Nevertheless, technology without proper communication between the patient and the multiple disciplines caring for them is still the key. This communication piece is even more vital when considering all the medication-related hurdles that a patient faces from the stressful first steps of admission to the sometimes rushed discharge. This becomes even more vital as the patient reenters the community setting where the patient may need to coordinate this medication information, often alone, between the multiple pharmacies and physicians who are caring for them. It’s hard enough to go through this process by yourself, but is the patient expected to know seven years of pharmacy school to insure that all is well with their medications?
So, that late night in the ER, I asked myself, who in healthcare is the real advocate for the patient in terms of ongoing coordination of medications? It finally occurred to me – that’s why God made a pharmacist. To quote Paul Harvey once again, “Good day!”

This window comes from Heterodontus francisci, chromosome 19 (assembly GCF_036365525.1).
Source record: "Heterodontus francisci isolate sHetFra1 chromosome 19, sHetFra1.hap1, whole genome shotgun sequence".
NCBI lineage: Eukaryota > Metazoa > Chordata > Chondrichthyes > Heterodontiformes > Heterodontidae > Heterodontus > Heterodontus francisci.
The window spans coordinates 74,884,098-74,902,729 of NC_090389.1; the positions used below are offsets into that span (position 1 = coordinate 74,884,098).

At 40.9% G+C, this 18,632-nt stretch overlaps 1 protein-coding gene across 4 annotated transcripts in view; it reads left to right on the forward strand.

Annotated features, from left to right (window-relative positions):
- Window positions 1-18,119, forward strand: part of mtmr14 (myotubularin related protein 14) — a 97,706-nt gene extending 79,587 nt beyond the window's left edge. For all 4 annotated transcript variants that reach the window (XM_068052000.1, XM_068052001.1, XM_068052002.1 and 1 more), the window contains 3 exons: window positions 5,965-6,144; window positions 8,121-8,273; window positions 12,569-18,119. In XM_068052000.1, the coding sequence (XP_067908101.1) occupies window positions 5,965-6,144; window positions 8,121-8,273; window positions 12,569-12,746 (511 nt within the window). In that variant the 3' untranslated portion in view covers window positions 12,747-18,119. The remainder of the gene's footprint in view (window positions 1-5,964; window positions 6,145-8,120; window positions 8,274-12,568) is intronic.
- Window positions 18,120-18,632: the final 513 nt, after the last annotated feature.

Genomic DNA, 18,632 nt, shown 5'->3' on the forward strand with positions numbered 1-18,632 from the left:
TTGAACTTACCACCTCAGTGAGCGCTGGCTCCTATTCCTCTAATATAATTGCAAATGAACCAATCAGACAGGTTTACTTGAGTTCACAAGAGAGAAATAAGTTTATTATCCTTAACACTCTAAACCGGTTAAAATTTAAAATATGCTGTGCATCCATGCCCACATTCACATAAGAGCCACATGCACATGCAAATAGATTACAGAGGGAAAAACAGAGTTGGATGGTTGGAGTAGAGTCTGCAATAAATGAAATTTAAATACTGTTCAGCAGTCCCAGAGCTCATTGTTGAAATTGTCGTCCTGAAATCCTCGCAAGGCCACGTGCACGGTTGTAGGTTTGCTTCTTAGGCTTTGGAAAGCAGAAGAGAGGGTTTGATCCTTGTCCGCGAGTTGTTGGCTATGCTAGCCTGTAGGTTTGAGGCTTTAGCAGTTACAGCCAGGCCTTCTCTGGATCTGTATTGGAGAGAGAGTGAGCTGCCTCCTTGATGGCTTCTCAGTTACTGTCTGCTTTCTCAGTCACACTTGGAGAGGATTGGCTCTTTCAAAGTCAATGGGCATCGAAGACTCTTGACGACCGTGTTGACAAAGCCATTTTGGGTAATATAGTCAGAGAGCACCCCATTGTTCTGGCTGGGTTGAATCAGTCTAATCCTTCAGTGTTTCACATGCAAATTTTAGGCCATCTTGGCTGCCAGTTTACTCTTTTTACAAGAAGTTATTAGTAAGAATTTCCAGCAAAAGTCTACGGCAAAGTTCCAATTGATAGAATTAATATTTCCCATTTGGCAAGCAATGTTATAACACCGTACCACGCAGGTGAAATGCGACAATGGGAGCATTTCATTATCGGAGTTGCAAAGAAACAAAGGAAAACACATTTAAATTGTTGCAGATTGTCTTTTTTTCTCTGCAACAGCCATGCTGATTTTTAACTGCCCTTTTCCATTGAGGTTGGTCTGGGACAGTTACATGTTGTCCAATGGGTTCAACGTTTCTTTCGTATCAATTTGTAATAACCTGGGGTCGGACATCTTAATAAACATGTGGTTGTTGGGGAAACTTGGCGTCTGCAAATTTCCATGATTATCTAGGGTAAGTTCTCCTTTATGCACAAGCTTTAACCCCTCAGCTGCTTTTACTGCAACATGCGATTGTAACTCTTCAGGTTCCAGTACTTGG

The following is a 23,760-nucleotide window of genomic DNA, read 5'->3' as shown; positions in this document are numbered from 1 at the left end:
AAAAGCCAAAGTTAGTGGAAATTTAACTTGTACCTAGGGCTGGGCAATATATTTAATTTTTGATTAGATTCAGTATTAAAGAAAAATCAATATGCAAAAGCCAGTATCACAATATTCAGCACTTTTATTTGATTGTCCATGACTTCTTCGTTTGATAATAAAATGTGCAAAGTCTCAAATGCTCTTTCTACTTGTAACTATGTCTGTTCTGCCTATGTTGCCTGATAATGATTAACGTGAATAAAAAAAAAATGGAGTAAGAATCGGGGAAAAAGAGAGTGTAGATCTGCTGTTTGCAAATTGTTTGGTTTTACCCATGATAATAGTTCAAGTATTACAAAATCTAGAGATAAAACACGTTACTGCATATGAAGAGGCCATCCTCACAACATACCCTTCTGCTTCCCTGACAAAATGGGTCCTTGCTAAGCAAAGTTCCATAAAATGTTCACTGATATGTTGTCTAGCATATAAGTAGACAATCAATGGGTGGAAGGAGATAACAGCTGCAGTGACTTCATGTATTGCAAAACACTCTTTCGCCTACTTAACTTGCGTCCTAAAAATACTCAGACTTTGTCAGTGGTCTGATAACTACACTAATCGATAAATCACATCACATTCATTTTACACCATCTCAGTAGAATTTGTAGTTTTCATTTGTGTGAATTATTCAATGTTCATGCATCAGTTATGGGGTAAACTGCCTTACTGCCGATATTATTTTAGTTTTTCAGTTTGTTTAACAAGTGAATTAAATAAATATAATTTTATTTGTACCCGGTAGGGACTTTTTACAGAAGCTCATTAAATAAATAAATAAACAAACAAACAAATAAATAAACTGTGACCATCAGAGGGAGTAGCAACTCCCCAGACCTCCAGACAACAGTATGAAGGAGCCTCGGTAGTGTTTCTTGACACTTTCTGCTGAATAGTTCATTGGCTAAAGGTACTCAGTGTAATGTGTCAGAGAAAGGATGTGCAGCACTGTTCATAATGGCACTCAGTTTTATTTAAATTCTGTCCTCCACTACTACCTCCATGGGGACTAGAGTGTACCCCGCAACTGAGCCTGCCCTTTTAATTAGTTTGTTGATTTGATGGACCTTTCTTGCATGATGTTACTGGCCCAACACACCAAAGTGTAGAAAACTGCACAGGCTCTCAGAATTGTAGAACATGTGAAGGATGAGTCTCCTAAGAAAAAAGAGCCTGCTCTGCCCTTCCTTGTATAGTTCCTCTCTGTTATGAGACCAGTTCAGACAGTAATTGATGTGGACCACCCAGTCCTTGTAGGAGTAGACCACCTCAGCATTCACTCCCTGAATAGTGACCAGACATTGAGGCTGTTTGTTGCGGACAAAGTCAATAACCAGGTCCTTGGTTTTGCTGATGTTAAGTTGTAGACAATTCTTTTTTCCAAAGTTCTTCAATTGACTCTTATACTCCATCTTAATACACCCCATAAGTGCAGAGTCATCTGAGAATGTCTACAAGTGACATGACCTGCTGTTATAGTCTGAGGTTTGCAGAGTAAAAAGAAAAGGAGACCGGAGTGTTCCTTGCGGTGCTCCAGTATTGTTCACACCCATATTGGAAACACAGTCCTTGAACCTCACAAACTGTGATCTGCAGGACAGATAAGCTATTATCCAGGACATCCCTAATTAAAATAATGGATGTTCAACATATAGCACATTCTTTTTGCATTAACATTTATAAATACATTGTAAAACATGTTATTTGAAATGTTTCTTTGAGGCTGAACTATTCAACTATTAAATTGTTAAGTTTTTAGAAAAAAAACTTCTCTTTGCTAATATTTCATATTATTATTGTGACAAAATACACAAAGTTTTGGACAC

Note: The author wishes to specifically thank Dr. William Stratis, B.S., Pharm.D., RPh, Director of Pharmacy Services, New York Eye and Ear Infirmary, of the Mount Sinai-Health System, New York, New York, for his guidance and contributions to this article.
Robert Betz, Ph.D., is President of Robert Betz Associates, Inc. (RBA), a federal health policy consulting firm located in the Washington, D.C. area. Additionally, Dr. Betz is an adjunct professor teaching at The George Washington University where he specializes in political science and health policy. For more information about RBA, visit www.robertbetz.com.